Dyslipidemia links obesity to early cerebral neurochemical alterations

Andreana P. Haley, Mitzi M. Gonzales, Takashi Tarumi, Hirofumi Tanaka

Research output: Contribution to journalArticle

13 Citations (Scopus)

Abstract

Objective To examine the role of hypertension, hyperglycemia, and dyslipidemia in potentially accounting for obesity-related brain vulnerability in the form of altered cerebral neurochemistry. Design and Methods Sixty-four adults, ages 40-60 years, underwent a health screen and proton magnetic resonance spectroscopy (1H MRS) of occipitoparietal gray matter to measure N-acetyl aspartate (NAA), choline (Cho), myo-inositol (mI), and glutamate (Glu) relative to creatine (Cr). The causal steps approach and nonparametric bootstrapping were utilized to assess if fasting glucose, mean arterial pressure or peripheral lipid/lipoprotein levels mediate the relationship between body mass index (BMI) and cerebral neurochemistry. Results Higher BMI was significantly related to higher mI/Cr, independent of age and sex. BMI was also significantly related to two of the proposed mediators, triglyceride, and HDL-cholesterol, which were also independently related to increased mI/Cr. Finally, the relationship between BMI and mI/Cr was significantly attenuated after inclusion of triglyceride and HDL-cholesterol into the model, one at a time, indicating statistical mediation. Conclusions Higher triglyceride and lower HDL levels statistically account for the association between BMI and myo-inositol, pointing toward a potentially critical role for dyslipidemia in the development of cerebral neurochemical alterations in obesity.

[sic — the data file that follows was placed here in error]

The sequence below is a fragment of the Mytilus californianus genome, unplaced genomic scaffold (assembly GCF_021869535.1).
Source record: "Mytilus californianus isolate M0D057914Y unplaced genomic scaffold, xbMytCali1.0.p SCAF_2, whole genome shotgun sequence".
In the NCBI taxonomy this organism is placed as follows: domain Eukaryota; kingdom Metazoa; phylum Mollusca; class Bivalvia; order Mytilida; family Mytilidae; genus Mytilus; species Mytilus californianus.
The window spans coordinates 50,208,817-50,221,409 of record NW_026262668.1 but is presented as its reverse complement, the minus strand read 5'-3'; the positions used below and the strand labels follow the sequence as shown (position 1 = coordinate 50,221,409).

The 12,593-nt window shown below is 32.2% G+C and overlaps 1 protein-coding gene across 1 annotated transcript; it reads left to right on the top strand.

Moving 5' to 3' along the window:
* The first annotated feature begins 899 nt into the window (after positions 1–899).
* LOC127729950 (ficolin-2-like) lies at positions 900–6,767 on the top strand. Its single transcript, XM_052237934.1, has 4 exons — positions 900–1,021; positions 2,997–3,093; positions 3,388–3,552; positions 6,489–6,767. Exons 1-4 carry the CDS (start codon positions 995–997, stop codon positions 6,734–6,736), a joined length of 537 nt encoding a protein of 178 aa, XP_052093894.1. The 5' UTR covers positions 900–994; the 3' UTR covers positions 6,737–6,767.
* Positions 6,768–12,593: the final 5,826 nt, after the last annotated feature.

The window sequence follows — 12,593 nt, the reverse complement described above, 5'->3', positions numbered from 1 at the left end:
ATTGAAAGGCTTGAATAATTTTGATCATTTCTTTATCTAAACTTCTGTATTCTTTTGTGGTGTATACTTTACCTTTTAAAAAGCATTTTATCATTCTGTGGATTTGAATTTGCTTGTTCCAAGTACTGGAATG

Original languageEnglish (US)
Pages (from-to)2007-2013
Number of pages7
JournalObesity
Volume21
Issue number10
DOIs
StatePublished - Oct 1 2013

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Inositol
Dyslipidemias
Creatine
Body Mass Index
Obesity
Neurochemistry
Triglycerides
HDL Cholesterol
Choline
Hyperglycemia
Lipoproteins
Glutamic Acid
Fasting
Arterial Pressure
Hypertension
Lipids
Glucose
Health
Brain
Proton Magnetic Resonance Spectroscopy

ASJC Scopus subject areas

  • Endocrinology
  • Medicine (miscellaneous)
  • Endocrinology, Diabetes and Metabolism
  • Nutrition and Dietetics

Cite this

Haley, A. P., Gonzales, M. M., Tarumi, T., & Tanaka, H. (2013). Dyslipidemia links obesity to early cerebral neurochemical alterations. Obesity, 21(10), 2007-2013. https://doi.org/10.1002/oby.20332

Dyslipidemia links obesity to early cerebral neurochemical alterations. / Haley, Andreana P.; Gonzales, Mitzi M.; Tarumi, Takashi; Tanaka, Hirofumi.

In: Obesity, Vol. 21, No. 10, 01.10.2013, p. 2007-2013.

Research output: Contribution to journalArticle

Haley, AP, Gonzales, MM, Tarumi, T & Tanaka, H 2013, 'Dyslipidemia links obesity to early cerebral neurochemical alterations', Obesity, vol. 21, no. 10, pp. 2007-2013. https://doi.org/10.1002/oby.20332
Haley AP, Gonzales MM, Tarumi T, Tanaka H. Dyslipidemia links obesity to early cerebral neurochemical alterations. Obesity. 2013 Oct 1;21(10):2007-2013. https://doi.org/10.1002/oby.20332
Haley, Andreana P. ; Gonzales, Mitzi M. ; Tarumi, Takashi ; Tanaka, Hirofumi. / Dyslipidemia links obesity to early cerebral neurochemical alterations. In: Obesity. 2013 ; Vol. 21, No. 10. pp. 2007-2013.
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